How Telemedicine Can Increase Care for Infectious Diseases

How Telehealth Can Improve Care for Infectious Diseases

Learn How Telehealth Can Change the Way Providers Treat Infections Diseases

Infectious diseases (ID) remain one of the most difficult conditions to treat within the healthcare community. Infectious disease specialists are becoming increasingly scarce in the world of medicine, making it more difficult to treat patients in a timely manner. According to the Centers for Disease Control and Prevention (CDC), there were 15.5 million physician office visits and 3.7 million emergency department visits back in 2016 where infectious and parasitic diseases were the primary diagnosis. 

To better treat infectious diseases, some care providers and healthcare centers are turning to telehealth for assistance. Digital tools ease the burden placed on local and rural healthcare centers when treating patients with infectious diseases. Learn more about how telehealth is changing the way care providers treat infectious diseases.

Increase Access to Infectious Disease Specialists

The number of ID specialists is on the decline in the United States. According to the National Resident Matching Program, of the 335 infectious diseases fellowships available to residents, only 218 were accepted. In many parts of the country, there may be just one ID specialist serving multiple hospitals, if these facilities have access to an ID specialist at all. 

Healthcare facilities can quickly access ID specialists outside of their network using virtual care platforms. Care providers can use these digital tools to consult with ID specialists, so they can administer care to patients in a timely manner instead of having to transfer them to a new facility. 

Keeping Patients in the Community

When local care providers use telehealth to remotely consult with ID specialists across the country, they keep infectious patients in the community and close to home. This drastically reduces the cost of treating patients with infectious diseases. It also reduces the chances of spreading the ID to new population centers. Patients suffering from IDs can stay close to friends and family and be cared for by providers that are familiar with their medical histories. 

Keeping patients close to home also reduces the amount of pressure placed on facilities with ID specialists. These facilities are easily overwhelmed if an outbreak occurs, delaying care for dozens, if not hundreds, of patients. This ensures patients suffering from infectious diseases can get the care they need quickly without leaving the local community.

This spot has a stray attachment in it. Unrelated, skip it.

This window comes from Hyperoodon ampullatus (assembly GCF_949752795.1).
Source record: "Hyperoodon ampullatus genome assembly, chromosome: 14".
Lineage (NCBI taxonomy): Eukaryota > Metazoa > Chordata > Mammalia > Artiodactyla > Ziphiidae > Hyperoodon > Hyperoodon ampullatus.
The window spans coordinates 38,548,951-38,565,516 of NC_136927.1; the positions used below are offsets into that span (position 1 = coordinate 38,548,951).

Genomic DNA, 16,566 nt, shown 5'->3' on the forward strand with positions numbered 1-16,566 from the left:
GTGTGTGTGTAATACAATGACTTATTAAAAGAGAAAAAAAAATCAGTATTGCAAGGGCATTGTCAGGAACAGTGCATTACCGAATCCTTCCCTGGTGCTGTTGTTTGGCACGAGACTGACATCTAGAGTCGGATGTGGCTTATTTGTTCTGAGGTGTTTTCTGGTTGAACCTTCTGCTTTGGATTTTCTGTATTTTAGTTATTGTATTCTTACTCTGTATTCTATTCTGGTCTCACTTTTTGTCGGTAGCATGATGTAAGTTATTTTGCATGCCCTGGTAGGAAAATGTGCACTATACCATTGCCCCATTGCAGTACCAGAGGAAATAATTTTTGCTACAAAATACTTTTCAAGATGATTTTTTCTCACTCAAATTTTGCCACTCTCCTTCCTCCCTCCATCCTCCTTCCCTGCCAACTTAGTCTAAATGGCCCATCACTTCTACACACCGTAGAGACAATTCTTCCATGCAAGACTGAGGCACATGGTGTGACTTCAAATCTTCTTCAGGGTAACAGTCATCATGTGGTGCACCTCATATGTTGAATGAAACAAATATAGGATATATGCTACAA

Once these patients leave the facility, care providers can use remote patient monitoring (RPM) and consultation tools to ensure these patients are recovering as expected, limiting the chances of another outbreak. 

Improving Medication Management

Telehealth is also improving the way care providers administer medications to patients at risk of contracting infectious diseases. Healthcare-associated infections can affect large portions of the patient population and cost facilities more than $40 billion annually. By consulting with ID specialists around the country, local care providers can better manage antibiotic medications to make sure they’re used wisely. Without access to this added expertise, some providers may prescribe antibiotics to their patients needlessly, raising the cost of care and increasing the risk of harmful drug reactions and antibiotic resistance.

Thanks to the rise of telehealth, local facilities can keep patients with infectious diseases in the community and better manage their medications. This reduces the overall cost of caring for patients with infectious diseases and limits the chances of exposing new patients. With fewer ID specialists in the U.S. healthcare system, more facilities will need to turn to telehealth and digital ID specialist connection platforms to better serve their patients. To learn more about how telehealth can improve and increase access to care for patients with infectious diseases, visit InTouch Health.